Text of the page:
The worthy efforts toward the creation of a new style of theatrical music, added to the influence already attained by Wagner's music and Verdi's last operas, should bring about a tempered style that would bear some relation to the ancient traditions, while substantial, new, and meeting the aspirations of the mod-ern worshipers of art, who would unite the beauties of symphonic music to clear and sustained melody. I think this end may be attained if one examines closely some works of our modern composers and compares them with those of ancient masters. In Verdi's latest operas—in "Aida," for example—one finds a complete change of the rhythmic form, the melody remaining pure and fluent amid well-drawn and powerful orchestration in the modern style. In "Falstaff" one may note that the master, while following a poem with a continuous dialogue, has preserved his melody pure and shapely, according the orchestration, mean-time, its prominence and might, and all without dam-age to the illusion of the continuity of the drama.

Fournier, in his "Physiology of the Voice," says that nature has expended its best upon the human voice. Hence the human voice is naturally accurate; and yet we often find ill-defined timbres, dull, weak, or guttural tones, and sometimes tones that are nasal, strident, or strangled. If the human voice is naturally homogeneous, the defects I refer to can only be the outcome of bad habits contracted through carelessness either in speaking or reading or in the ill-directed use of certain syllables in certain languages. Listen to a peasant or a workingman singing and vocalizing a melody while at work, and it will be observed that his voice is spontaneous, even, true, and supple. The old masters counsel to sing naturally, without altering the tones, without forcing them, and without abandoning the breath—that is to say, keeping its regular continuity, and not expelling it violently from the chest. It is mainly through the observance of this precept that they gave to the drama the great artists whom our modern stars are far from equaling.

Hence the right school of song is simply and laconic-ally defined in the injunctions of the ancient masters. Yet the professor should possess a general guide to correct the defects I have mentioned. This guide may be summarized as follows :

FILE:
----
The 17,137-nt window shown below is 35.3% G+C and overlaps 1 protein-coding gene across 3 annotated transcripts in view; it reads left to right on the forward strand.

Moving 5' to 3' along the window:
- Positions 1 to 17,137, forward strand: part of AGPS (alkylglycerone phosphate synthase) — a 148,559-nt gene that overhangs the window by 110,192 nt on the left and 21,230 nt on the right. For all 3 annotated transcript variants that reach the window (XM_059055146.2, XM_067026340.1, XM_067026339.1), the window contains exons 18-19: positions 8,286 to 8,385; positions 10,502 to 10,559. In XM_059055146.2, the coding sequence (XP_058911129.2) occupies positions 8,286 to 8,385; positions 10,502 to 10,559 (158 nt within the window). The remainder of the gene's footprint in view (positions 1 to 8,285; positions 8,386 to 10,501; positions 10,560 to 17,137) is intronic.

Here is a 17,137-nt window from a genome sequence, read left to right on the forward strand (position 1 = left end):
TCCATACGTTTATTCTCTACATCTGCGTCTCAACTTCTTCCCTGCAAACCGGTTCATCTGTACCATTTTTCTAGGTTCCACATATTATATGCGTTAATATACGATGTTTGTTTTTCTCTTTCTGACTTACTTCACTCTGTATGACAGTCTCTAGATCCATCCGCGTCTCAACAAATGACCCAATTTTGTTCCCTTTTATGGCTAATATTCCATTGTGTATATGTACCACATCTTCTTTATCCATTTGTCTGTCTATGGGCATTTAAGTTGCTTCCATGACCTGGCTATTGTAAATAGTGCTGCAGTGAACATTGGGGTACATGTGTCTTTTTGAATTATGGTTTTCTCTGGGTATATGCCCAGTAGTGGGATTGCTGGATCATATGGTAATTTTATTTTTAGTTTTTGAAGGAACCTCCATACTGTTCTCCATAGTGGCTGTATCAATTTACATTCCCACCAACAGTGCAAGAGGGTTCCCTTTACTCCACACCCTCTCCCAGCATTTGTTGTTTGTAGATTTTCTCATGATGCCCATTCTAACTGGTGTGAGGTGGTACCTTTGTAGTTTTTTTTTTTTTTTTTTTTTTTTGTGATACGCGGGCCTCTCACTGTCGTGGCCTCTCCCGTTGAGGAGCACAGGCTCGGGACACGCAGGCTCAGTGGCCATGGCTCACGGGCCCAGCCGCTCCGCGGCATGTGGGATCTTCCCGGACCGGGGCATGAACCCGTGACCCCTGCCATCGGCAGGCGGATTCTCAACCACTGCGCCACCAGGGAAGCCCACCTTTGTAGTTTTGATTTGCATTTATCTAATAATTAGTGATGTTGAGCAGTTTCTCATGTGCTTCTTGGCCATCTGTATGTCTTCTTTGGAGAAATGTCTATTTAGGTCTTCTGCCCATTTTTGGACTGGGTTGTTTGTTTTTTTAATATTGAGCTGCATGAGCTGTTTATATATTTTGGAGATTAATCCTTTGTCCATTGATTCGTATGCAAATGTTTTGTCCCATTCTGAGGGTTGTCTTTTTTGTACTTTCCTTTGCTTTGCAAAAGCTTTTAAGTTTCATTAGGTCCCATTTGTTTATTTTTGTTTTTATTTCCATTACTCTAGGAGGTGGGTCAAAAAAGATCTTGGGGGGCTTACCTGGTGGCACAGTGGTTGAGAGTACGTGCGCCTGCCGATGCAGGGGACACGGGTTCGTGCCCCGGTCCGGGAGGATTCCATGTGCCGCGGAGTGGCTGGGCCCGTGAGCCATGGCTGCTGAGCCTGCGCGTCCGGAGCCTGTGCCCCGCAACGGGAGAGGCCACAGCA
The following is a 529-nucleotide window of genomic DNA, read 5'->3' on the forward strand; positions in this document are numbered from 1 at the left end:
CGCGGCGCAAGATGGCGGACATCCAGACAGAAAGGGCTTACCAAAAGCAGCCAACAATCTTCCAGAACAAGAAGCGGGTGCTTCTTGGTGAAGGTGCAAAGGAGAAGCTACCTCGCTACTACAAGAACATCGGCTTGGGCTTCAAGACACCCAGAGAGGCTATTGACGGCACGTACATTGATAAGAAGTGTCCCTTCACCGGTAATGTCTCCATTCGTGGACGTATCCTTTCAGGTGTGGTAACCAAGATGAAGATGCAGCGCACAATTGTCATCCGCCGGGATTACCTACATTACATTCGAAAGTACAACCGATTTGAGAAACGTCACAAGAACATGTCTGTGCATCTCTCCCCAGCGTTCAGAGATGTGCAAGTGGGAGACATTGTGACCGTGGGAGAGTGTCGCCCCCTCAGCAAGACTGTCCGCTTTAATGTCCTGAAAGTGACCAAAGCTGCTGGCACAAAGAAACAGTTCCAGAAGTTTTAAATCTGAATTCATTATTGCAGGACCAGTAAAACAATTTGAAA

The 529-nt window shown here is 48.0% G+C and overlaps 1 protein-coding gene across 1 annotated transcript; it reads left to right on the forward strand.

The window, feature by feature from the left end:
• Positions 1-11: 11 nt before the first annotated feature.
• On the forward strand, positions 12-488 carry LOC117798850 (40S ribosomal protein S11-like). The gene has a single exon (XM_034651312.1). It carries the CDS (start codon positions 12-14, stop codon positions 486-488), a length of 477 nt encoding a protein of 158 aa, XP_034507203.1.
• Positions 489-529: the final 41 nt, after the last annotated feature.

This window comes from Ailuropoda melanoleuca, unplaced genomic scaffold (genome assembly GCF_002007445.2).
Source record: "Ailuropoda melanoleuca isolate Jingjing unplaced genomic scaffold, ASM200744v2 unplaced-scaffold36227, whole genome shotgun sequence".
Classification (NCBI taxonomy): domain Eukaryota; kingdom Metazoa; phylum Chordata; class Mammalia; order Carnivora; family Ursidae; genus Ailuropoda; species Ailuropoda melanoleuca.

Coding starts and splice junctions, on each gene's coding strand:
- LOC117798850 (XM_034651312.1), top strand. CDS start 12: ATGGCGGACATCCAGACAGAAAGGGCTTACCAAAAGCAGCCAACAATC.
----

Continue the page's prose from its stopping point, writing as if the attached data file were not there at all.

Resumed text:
1. Regulate the pupil's breathing so as to render it easy and natural.

2. Cause the sounds to be emitted wholly by the vowel, mezza voce; for when one speaks or sings inhalf-voice the vowel organs retain their natural elasticity.

3. Exercise the pupil's voice in its natural center, which forms the ring conducting to the upper and nether extremities, and only allow it to leave this center by small steps, according as the voice itself seeks to expand.

4. Make the voice sound throughout its natural range in the buccal cavity and in the pharynx.

5. Broaden, afterward, the voice by swelling the vowel without exaggeration and without forcing the breath or compressing it.

6. Promote the suppleness of the movements of the veil of the palate and of the tongue, to attain by this means a fresh emission of the voice, by broadening and narrowing the isthmus of the throat and of the buccal cavity, in order to obtain all the shades of the timbres required for expressive song.

7. Having conducted the pupil's voice to the stage reached through the course described, and always by means of the vowel, with no word articulated, proceed to the study of coloratura, to endow the voice with all its elasticity and avert the danger it might encounter in declamatory song.

8. After these studies the pupil should proceed to the study of articulation, bearing well in mind that the organs of articulation are the tip of the tongue, the teeth, and the lips. He should beware of articulating by the base of the tongue, for this would involve an alteration in the position of the larynx, and affect the timbre or the vowel.

The study of style, diction, and expression should follow. It develops in the pupil feeling and the analytical spirit, and enables him truthfully to repro-duce the sentiments of the drama. The study of pose and gesture comes next.

The study of coloratura is as natural as that of dramatic song; and the artist that knows how to use his voice must sing with equal facility all styles of vocal music. The singer of declamatory music will not grow weary if he has mastered the principles of economy of the breath and those of articulation on the end of the lips.

"Sung declamation"—la declamation chanter—is governed by the same rules as spoken declamation, and in studying it, so to speak, specially, the pupil must nevertheless keep to the written intonation of the music, carefully assimilating to the vowels of the syllables those of the sounds, with respect to their degree of acuteness; thus, while it is almost a special study, sting declamation must harmonize with the good and easy emission of the voice. It must remain with-in the limits of spoken declamation, and reap the benefit of its spontaneousness and suppleness. The singers of the past studied thus "declaimed song"—le chant declame—and in several ancient operas they demonstrated its worth.